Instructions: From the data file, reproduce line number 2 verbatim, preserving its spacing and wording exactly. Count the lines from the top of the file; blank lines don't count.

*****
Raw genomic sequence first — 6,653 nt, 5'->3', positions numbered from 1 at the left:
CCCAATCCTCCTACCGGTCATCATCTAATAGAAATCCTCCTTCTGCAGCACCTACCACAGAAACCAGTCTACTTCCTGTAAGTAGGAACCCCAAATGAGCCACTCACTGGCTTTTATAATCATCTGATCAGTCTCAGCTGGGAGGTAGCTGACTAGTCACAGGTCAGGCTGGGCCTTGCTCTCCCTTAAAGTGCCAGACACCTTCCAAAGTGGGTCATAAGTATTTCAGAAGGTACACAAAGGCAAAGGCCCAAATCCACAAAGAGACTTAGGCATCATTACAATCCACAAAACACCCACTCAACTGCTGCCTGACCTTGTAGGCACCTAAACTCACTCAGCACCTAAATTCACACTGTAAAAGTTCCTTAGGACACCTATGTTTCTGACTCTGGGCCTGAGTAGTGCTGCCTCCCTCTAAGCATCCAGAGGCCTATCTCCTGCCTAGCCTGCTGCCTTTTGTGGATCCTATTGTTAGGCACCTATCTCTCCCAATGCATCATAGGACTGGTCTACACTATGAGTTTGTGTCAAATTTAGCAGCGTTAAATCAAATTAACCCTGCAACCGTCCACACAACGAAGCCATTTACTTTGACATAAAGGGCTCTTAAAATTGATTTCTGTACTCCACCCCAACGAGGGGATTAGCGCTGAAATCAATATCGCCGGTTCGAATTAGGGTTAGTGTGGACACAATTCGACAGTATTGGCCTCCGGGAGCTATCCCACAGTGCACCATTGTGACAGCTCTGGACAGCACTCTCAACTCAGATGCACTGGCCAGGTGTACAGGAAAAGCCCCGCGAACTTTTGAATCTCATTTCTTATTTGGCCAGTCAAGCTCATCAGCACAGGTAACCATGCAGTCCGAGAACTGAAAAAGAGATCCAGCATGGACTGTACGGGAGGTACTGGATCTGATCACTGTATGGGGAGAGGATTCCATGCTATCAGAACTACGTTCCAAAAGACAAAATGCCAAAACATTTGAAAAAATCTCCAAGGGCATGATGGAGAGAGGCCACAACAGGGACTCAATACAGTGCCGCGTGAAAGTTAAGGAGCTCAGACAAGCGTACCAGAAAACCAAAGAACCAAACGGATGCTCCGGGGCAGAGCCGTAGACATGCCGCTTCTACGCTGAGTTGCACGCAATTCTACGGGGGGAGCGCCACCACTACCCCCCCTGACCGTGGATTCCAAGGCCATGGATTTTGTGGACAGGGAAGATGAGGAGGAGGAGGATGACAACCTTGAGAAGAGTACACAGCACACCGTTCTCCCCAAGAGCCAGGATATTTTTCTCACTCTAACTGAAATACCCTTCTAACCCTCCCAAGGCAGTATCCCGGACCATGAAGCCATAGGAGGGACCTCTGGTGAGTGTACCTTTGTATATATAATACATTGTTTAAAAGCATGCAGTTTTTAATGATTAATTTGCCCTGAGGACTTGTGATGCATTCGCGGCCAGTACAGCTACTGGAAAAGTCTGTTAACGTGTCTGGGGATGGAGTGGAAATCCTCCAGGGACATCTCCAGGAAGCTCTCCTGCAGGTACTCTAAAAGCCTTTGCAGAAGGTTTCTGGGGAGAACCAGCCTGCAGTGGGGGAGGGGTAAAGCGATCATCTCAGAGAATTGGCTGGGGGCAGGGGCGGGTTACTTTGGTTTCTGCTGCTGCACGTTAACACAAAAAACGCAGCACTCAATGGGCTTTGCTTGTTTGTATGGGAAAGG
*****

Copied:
CCCAATCCTCCTACCGGTCATCATCTAATAGAAATCCTCCTTCTGCAGCACCTACCACAGAAACCAGTCTACTTCCTGTAAGTAGGAACCCCAAATGAGCCACTCACTGGCTTTTATAATCATCTGATCAGTCTCAGCTGGGAGGTAGCTGACTAGTCACAGGTCAGGCTGGGCCTTGCTCTCCCTTAAAGTGCCAGACACCTTCCAAAGTGGGTCATAAGTATTTCAGAAGGTACACAAAGGCAAAGGCCCAAATCCACAAAGAGACTTAGGCATCATTACAATCCACAAAACACCCACTCAACTGCTGCCTGACCTTGTAGGCACCTAAACTCACTCAGCACCTAAATTCACACTGTAAAAGTTCCTTAGGACACCTATGTTTCTGACTCTGGGCCTGAGTAGTGCTGCCTCCCTCTAAGCATCCAGAGGCCTATCTCCTGCCTAGCCTGCTGCCTTTTGTGGATCCTATTGTTAGGCACCTATCTCTCCCAATGCATCATAGGACTGGTCTACACTATGAGTTTGTGTCAAATTTAGCAGCGTTAAATCAAATTAACCCTGCAACCGTCCACACAACGAAGCCATTTACTTTGACATAAAGGGCTCTTAAAATTGATTTCTGTACTCCACCCCAACGAGGGGATTAGCGCTGAAATCAATATCGCCGGTTCGAATTAGGGTTAGTGTGGACACAATTCGACAGTATTGGCCTCCGGGAGCTATCCCACAGTGCACCATTGTGACAGCTCTGGACAGCACTCTCAACTCAGATGCACTGGCCAGGTGTACAGGAAAAGCCCCGCGAACTTTTGAATCTCATTTCTTATTTGGCCAGTCAAGCTCATCAGCACAGGTAACCATGCAGTCCGAGAACTGAAAAAGAGATCCAGCATGGACTGTACGGGAGGTACTGGATCTGATCACTGTATGGGGAGAGGATTCCATGCTATCAGAACTACGTTCCAAAAGACAAAATGCCAAAACATTTGAAAAAATCTCCAAGGGCATGATGGAGAGAGGCCACAACAGGGACTCAATACAGTGCCGCGTGAAAGTTAAGGAGCTCAGACAAGCGTACCAGAAAACCAAAGAACCAAACGGATGCTCCGGGGCAGAGCCGTAGACATGCCGCTTCTACGCTGAGTTGCACGCAATTCTACGGGGGGAGCGCCACCACTACCCCCCCTGACCGTGGATTCCAAGGCCATGGATTTTGTGGACAGGGAAGATGAGGAGGAGGAGGATGACAACCTTGAGAAGAGTACACAGCACACCGTTCTCCCCAAGAGCCAGGATATTTTTCTCACTCTAACTGAAATACCCTTCTAACCCTCCCAAGGCAGTATCCCGGACCATGAAGCCATAGGAGGGACCTCTGGTGAGTGTACCTTTGTATATATAATACATTGTTTAAAAGCATGCAGTTTTTAATGATTAATTTGCCCTGAGGACTTGTGATGCATTCGCGGCCAGTACAGCTACTGGAAAAGTCTGTTAACGTGTCTGGGGATGGAGTGGAAATCCTCCAGGGACATCTCCAGGAAGCTCTCCTGCAGGTACTCTAAAAGCCTTTGCAGAAGGTTTCTGGGGAGAACCAGCCTGCAGTGGGGGAGGGGTAAAGCGATCATCTCAGAGAATTGGCTGGGGGCAGGGGCGGGTTACTTTGGTTTCTGCTGCTGCACGTTAACACAAAAAACGCAGCACTCAATGGGCTTTGCTTGTTTGTATGGGAAAGG